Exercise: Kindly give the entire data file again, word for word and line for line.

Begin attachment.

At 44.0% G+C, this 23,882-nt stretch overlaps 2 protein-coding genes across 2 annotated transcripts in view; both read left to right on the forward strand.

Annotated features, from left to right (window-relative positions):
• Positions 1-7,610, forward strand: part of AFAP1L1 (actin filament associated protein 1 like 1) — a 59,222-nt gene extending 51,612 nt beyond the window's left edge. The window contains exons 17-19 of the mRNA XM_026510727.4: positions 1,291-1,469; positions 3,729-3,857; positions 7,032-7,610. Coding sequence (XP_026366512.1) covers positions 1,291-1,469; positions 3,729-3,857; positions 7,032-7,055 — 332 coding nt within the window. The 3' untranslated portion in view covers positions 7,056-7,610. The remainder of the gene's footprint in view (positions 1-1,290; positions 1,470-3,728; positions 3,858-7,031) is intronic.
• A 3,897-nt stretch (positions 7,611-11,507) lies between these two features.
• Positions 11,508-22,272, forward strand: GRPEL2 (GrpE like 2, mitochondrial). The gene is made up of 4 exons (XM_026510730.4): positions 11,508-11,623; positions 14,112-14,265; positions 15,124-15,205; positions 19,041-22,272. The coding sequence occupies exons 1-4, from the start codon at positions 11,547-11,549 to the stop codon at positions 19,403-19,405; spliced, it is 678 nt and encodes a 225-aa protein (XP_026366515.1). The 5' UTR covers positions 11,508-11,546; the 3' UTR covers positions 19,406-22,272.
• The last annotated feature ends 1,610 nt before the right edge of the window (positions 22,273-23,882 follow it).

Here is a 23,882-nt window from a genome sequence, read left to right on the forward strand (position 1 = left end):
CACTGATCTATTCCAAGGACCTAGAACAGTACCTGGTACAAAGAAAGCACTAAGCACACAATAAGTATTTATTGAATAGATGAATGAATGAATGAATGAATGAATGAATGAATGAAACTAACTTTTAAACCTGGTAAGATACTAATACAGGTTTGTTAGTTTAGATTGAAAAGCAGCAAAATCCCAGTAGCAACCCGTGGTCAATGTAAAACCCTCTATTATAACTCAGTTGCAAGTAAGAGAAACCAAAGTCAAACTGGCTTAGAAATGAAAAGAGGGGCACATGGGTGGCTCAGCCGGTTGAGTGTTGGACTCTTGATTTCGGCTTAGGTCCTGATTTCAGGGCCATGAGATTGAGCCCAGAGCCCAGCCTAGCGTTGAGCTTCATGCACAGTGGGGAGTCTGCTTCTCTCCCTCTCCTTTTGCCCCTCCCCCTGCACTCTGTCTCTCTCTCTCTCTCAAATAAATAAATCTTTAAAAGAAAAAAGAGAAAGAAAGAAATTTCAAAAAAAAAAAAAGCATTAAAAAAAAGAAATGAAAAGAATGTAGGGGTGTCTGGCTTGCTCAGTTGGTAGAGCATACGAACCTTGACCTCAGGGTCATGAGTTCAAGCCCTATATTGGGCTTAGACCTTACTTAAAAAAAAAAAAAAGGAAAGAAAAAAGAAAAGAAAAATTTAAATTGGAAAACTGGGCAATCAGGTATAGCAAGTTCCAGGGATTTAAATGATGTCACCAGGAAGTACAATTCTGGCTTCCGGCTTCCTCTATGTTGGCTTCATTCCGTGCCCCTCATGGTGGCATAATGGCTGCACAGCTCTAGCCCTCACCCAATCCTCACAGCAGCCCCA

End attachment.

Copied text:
At 44.0% G+C, this 23,882-nt stretch overlaps 2 protein-coding genes across 2 annotated transcripts in view; both read left to right on the forward strand.

Annotated features, from left to right (window-relative positions):
• Positions 1-7,610, forward strand: part of AFAP1L1 (actin filament associated protein 1 like 1) — a 59,222-nt gene extending 51,612 nt beyond the window's left edge. The window contains exons 17-19 of the mRNA XM_026510727.4: positions 1,291-1,469; positions 3,729-3,857; positions 7,032-7,610. Coding sequence (XP_026366512.1) covers positions 1,291-1,469; positions 3,729-3,857; positions 7,032-7,055 — 332 coding nt within the window. The 3' untranslated portion in view covers positions 7,056-7,610. The remainder of the gene's footprint in view (positions 1-1,290; positions 1,470-3,728; positions 3,858-7,031) is intronic.
• A 3,897-nt stretch (positions 7,611-11,507) lies between these two features.
• Positions 11,508-22,272, forward strand: GRPEL2 (GrpE like 2, mitochondrial). The gene is made up of 4 exons (XM_026510730.4): positions 11,508-11,623; positions 14,112-14,265; positions 15,124-15,205; positions 19,041-22,272. The coding sequence occupies exons 1-4, from the start codon at positions 11,547-11,549 to the stop codon at positions 19,403-19,405; spliced, it is 678 nt and encodes a 225-aa protein (XP_026366515.1). The 5' UTR covers positions 11,508-11,546; the 3' UTR covers positions 19,406-22,272.
• The last annotated feature ends 1,610 nt before the right edge of the window (positions 22,273-23,882 follow it).

Here is a 23,882-nt window from a genome sequence, read left to right on the forward strand (position 1 = left end):
CACTGATCTATTCCAAGGACCTAGAACAGTACCTGGTACAAAGAAAGCACTAAGCACACAATAAGTATTTATTGAATAGATGAATGAATGAATGAATGAATGAATGAATGAATGAAACTAACTTTTAAACCTGGTAAGATACTAATACAGGTTTGTTAGTTTAGATTGAAAAGCAGCAAAATCCCAGTAGCAACCCGTGGTCAATGTAAAACCCTCTATTATAACTCAGTTGCAAGTAAGAGAAACCAAAGTCAAACTGGCTTAGAAATGAAAAGAGGGGCACATGGGTGGCTCAGCCGGTTGAGTGTTGGACTCTTGATTTCGGCTTAGGTCCTGATTTCAGGGCCATGAGATTGAGCCCAGAGCCCAGCCTAGCGTTGAGCTTCATGCACAGTGGGGAGTCTGCTTCTCTCCCTCTCCTTTTGCCCCTCCCCCTGCACTCTGTCTCTCTCTCTCTCTCAAATAAATAAATCTTTAAAAGAAAAAAGAGAAAGAAAGAAATTTCAAAAAAAAAAAAAGCATTAAAAAAAAGAAATGAAAAGAATGTAGGGGTGTCTGGCTTGCTCAGTTGGTAGAGCATACGAACCTTGACCTCAGGGTCATGAGTTCAAGCCCTATATTGGGCTTAGACCTTACTTAAAAAAAAAAAAAAGGAAAGAAAAAAGAAAAGAAAAATTTAAATTGGAAAACTGGGCAATCAGGTATAGCAAGTTCCAGGGATTTAAATGATGTCACCAGGAAGTACAATTCTGGCTTCCGGCTTCCTCTATGTTGGCTTCATTCCGTGCCCCTCATGGTGGCATAATGGCTGCACAGCTCTAGCCCTCACCCAATCCTCACAGCAGCCCCA